Queensland hospitals sending discharge summaries to PCEHR
All public hospitals in Queensland now have the ability for clinicians to view their patients' PCEHRs, and to upload discharge summaries to the record of patients who have one.
NEHTA CEO Peter Fleming told a Senate Estimates hearing in Canberra last week that Queensland public hospitals had just gone live. Queensland is using its The Viewer application – a clinical portal that Queensland Health has been building for several years – to enable acute care clinicians to view patient records.
It is also using an enterprise discharge summary application to send discharge summaries to the PCEHR, and is working on sending discharge summaries in CDA format point to point to GPs. Queensland has had a healthy point-to-point network for non-CDA discharge summaries for some years.
All states and territories are taking part in NEHTA's $13 million rapid integration project (RIP), which is aimed at getting the majority of public hospitals linked to the PCEHR by the middle of next year.
South Australian hospitals have pioneered the move on a statewide basis, beginning to send discharge summaries to the PCEHR from metropolitan hospitals in August.
St Vincent's Hospital in Sydney has had the capability from within its clinical information system since last year, and the Canberra Hospital went live this year. A number of metropolitan hospitals in NSW can now also send discharge summaries.
NSW Health clinicians in these hospitals can also view the PCEHR directly through the Cerner or Orion electronic medical record, along with diagnostic images held with the state's clinical imaging repository.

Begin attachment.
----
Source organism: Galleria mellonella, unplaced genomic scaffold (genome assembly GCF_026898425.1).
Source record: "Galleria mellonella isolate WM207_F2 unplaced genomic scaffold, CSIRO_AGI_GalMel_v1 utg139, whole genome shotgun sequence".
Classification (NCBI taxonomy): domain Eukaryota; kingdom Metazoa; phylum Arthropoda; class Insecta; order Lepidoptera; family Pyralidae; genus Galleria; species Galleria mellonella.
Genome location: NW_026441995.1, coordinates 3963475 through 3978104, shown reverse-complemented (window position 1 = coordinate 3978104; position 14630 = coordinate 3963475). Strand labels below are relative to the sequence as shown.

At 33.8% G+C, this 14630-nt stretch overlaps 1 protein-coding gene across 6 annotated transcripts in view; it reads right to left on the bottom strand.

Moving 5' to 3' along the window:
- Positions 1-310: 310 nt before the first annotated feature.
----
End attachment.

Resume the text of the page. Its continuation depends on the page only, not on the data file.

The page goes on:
Mr Fleming told the Senate committee that South Australia had worked with a private company to develop a Healthcare Information and PCEHR Services (HIPS) application, This is being used as middleware to link acute care information systems that are not yet integrated with the PCEHR to enable clinicians to interact with the system.
He said NEHTA now owned the intellectual property for HIPS and Western Australia, Queensland and Tasmania are currently using it. Victoria is also looking at the technology, he said.
Asked how private hospitals were involved in the system, Mr Fleming said there had been “very little work with the private hospitals at this stage”.
“There are a few we are working with but, at this stage, because of our relationship with the jurisdictions and as a first step we have been concentrating on the public hospitals,” he said.
“The intention is that we will also make [HIPS] available to the private sector.”
He said NEHTA was aiming to have 50 per cent of public hospitals in the country with access to the PCEHR by February next year, and by June or July, have enough public hospitals enrolled to cover 75 per cent of the Australian population.
Fionna Granger, first assistant secretary for the eHealth operations branch at the Department of Health, said 113 discharge summaries had been uploaded to the PCEHR from Queensland hospitals in the first two days of going live.
Posted in Australian eHealth